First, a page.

Im getting tired of people writing notes and articles back and forth in an attempt to take stabs at each other. I agree that the publication and documentation of opinions and perspectives is vital for the science. But, there are written exchanges circulating around the country right now that really need to be worked out in a format other than writing. Very smart people from both sides of issues just need to sit down and talk it over. Not necessarily to reach a consensus. But more for others that can sit and listen to people explain their perspective. I think that would truly help Exercise Physiology grow. I dont know if I could contribute to these conversations, but the Exercise Physiology Show would be a great format to facilitate these conversations. I could just sit back and listen just like everybody else.

Are you looking to make this the Crossfire of Exercise Physiology?
I dont know about that. I want to hear smart people communicate to an audience their dreams, ideas, perspectives, and research findings in a format other than writing.

What is interesting is that all the podcasts are treated equally. At the iTunes music store, a major politician could have as many listeners as some guy sitting in his living room talking about the Green Bay Packers.

Ask the Professor: Your Inside Scoop on Tough Questions

Note: Ask the Professor is intended for informational purposes only. It is not to be taken as healthcare advice. Please do not submit questions of a personal nature (e.g. fitness programs, nutrition advice solicitation, etc.) Thanks.

Q.) I know that other health-related professionals have a" technology proficiency" requirement. How can computer technology help me in my quest for an exercise-related entrepreneurial career?  

A.) We covered a number of ways to stay in touch with your chosen field last month. Many were technology-based and will help with person-to-person networking efforts. It's true that full professional functionality today requires proficiency in technologies such as presentation hardware and software (e.g. laptop projectors and PowerPoint), the Internet, email, a word processor, spreadsheet software like Excel, etc.  Beyond these, the basics of an html (web) editor like Front Page or Dreamweaver are reasonably easy to learn for many persons and local libraries may be able to offer free/ inexpensive instruction. One might even start reaching an audience of peers and clients via free personal space web pages (Geocities, etc.), which can be an introduction to creating and maintaining a web site. Further, as our guest editorial points out, podcasting has opened up a whole new media (i.e. radio, of a sort) to amateur broadcasters.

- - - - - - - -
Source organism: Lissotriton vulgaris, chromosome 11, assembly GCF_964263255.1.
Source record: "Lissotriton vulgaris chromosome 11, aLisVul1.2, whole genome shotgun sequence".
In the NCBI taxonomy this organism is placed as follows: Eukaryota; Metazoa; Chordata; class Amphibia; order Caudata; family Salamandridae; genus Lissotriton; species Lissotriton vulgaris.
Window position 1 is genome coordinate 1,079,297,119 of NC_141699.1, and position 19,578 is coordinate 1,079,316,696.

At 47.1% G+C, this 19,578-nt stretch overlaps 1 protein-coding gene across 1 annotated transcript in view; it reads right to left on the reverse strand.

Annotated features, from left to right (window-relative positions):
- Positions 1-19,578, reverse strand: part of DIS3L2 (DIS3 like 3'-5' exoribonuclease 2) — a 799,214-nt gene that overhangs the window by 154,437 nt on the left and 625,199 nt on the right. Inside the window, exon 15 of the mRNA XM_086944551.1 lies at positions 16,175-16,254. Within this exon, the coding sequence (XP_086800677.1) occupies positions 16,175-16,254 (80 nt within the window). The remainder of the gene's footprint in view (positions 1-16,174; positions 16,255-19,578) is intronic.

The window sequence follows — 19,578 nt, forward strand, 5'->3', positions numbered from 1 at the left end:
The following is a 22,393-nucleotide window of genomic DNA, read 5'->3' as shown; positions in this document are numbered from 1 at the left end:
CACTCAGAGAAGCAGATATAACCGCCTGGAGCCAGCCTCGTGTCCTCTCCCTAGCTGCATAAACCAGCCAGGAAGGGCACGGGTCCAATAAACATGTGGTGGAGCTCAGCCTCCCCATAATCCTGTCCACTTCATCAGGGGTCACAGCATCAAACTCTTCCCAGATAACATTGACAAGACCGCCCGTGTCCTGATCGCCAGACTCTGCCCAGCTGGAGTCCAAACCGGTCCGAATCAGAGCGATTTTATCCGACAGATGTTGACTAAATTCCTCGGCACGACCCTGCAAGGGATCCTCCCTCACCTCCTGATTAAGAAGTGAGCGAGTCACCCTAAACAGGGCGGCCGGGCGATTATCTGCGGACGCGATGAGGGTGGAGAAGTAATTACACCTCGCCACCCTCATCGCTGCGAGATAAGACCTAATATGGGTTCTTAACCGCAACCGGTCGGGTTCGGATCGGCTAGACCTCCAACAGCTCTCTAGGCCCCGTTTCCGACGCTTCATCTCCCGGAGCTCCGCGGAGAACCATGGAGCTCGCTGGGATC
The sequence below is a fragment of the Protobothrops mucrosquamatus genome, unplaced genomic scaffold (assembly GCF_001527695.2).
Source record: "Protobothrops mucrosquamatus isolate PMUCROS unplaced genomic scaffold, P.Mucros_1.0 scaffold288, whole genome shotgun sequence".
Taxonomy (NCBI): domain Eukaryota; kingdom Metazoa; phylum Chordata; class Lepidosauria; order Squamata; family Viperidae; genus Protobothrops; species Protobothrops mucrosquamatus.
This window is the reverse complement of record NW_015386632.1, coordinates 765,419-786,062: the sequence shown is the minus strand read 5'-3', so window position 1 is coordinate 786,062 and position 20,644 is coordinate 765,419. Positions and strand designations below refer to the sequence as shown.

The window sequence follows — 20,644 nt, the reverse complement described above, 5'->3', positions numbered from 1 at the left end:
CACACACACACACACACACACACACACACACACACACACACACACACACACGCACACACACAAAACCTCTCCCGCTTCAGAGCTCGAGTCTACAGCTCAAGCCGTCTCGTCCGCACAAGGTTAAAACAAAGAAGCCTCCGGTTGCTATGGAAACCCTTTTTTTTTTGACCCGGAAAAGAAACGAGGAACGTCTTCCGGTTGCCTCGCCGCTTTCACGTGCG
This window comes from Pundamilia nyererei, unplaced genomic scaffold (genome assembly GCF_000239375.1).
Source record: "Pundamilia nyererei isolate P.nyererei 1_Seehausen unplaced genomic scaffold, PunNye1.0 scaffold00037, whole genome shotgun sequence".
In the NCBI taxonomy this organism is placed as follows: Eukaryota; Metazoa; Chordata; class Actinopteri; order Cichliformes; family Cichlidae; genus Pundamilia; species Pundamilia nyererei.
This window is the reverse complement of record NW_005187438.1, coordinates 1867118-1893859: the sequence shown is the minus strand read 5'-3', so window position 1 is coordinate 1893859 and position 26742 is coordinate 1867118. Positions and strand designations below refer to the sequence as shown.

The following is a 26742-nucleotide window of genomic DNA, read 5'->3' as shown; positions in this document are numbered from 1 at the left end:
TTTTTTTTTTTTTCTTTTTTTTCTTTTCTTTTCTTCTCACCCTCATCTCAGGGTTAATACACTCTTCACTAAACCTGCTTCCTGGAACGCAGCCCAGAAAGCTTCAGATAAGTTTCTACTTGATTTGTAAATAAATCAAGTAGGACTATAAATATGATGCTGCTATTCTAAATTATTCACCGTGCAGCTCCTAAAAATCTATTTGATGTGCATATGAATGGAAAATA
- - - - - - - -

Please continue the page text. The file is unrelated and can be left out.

The real trick is to properly market your web presence, podcasts or services. Reaching and teaching the public about real exercise physiology will help the profession to materialize while it helps create income for your business. Remember, a web page or podcast can reach millions of persons or just one (you), depending on who knows about it. Getting listed on search engines, participating in online enthusiast groups such as those offered by Microsoft or Yahoo, and using the many podcast-related sites (e.g. Juice, iTunes,, Odeo and others) is a start.

Similar to podcast shows and the aggregators that retrieve them, a monthly email Newsletter like the ASEP-Newsletter can also help you automatically reach and keep track of your audience. Many Internet service providers (ISPs) offer this type of thing. The value of a newsletter is, of course, the fact that it is "push content" - information to which your clients subscribe. They don't have to go looking for it regularly. Your business services, blog, articles, or schedule of speaking engagements  appears on their screen regularly without their needing to actively look for your web page.

Remembering the professional responsibilities that go with your degree and certification as an exercise physiologist will help combat the large amounts of exercise-related junk that is out there. You are better prepared than a guru or personal trainer; show this to the public! Good luck!